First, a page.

The Secret Anthropologist, Part II

Editor’s note: This report was recently found pinned to the notice-board in the Graduate Common Room. It appears to be written by the same person as the previous anthropological report, but their identity remains a mystery. It is evident, however, that their fieldwork project in the Faculty is still ongoing.

Following my initial study of the event known as “Graduate Tea“, I have since been fortunate enough to gain access to the Classicists’ second important weekly ritual, the “Graduate Interdisciplinary Seminar” (or “GIS”, as it is generally referred to by the initiated).

Continue reading “The Secret Anthropologist, Part II”

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‘The Earith Jupiter’ arrives in Cambridge

The Arch & Anth Museum has a new Roman inhabitant!

University of Cambridge Museums

A Roman sculpture of the God Jupiter, dating from between the 2nd and 4th Century AD, has been donated to the Museum of Archaeology and Anthropology by Hanson Aggregates. It was found by Cambridge Archaeological Unit whilst excavating Hanson’s Earith Quarry near Colne Fen in the Cambridgeshire District of Huntingdonshire between 1997 and 2007.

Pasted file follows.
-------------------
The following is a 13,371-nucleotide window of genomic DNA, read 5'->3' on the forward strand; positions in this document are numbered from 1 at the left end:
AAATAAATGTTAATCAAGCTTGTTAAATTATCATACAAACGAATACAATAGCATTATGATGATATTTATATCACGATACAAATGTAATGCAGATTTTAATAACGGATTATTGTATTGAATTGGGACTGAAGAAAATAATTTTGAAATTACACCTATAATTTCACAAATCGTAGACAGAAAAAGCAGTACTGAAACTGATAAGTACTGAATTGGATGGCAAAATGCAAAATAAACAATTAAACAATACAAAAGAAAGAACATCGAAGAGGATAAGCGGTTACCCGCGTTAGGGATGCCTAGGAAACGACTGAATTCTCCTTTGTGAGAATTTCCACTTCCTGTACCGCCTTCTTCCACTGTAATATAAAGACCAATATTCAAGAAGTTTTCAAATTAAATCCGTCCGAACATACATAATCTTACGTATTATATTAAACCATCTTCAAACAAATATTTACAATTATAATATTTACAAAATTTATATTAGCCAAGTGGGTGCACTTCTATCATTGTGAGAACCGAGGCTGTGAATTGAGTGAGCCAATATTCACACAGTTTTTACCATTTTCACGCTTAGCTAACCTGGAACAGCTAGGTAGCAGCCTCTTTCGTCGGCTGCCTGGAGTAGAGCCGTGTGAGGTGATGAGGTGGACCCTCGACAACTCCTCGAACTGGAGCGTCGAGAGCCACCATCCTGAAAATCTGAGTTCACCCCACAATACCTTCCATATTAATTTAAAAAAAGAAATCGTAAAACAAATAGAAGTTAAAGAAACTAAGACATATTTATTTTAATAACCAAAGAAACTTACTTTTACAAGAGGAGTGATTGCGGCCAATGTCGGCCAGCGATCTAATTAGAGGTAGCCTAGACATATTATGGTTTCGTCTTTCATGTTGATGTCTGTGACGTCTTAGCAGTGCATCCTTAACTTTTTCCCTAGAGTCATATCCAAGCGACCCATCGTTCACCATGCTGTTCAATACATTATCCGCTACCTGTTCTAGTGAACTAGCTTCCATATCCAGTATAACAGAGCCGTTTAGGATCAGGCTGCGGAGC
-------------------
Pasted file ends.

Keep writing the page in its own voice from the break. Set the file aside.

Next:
The sculpture is made from Upwell limestone from Norfolk, and originally formed part of a larger monument topped with a freestanding feline (lion, sphinx or griffin) – paws can be seen at the top of the cornice. The drilled eyes of the face would have once been filled with coloured paste to make the sculpture more lifelike.

Cambridge Archaeological Unit searched the area but did not find any other fragments of the original larger sculpture, suggesting that this section was taken to the area as a fragment. It is likely that it was re-used…

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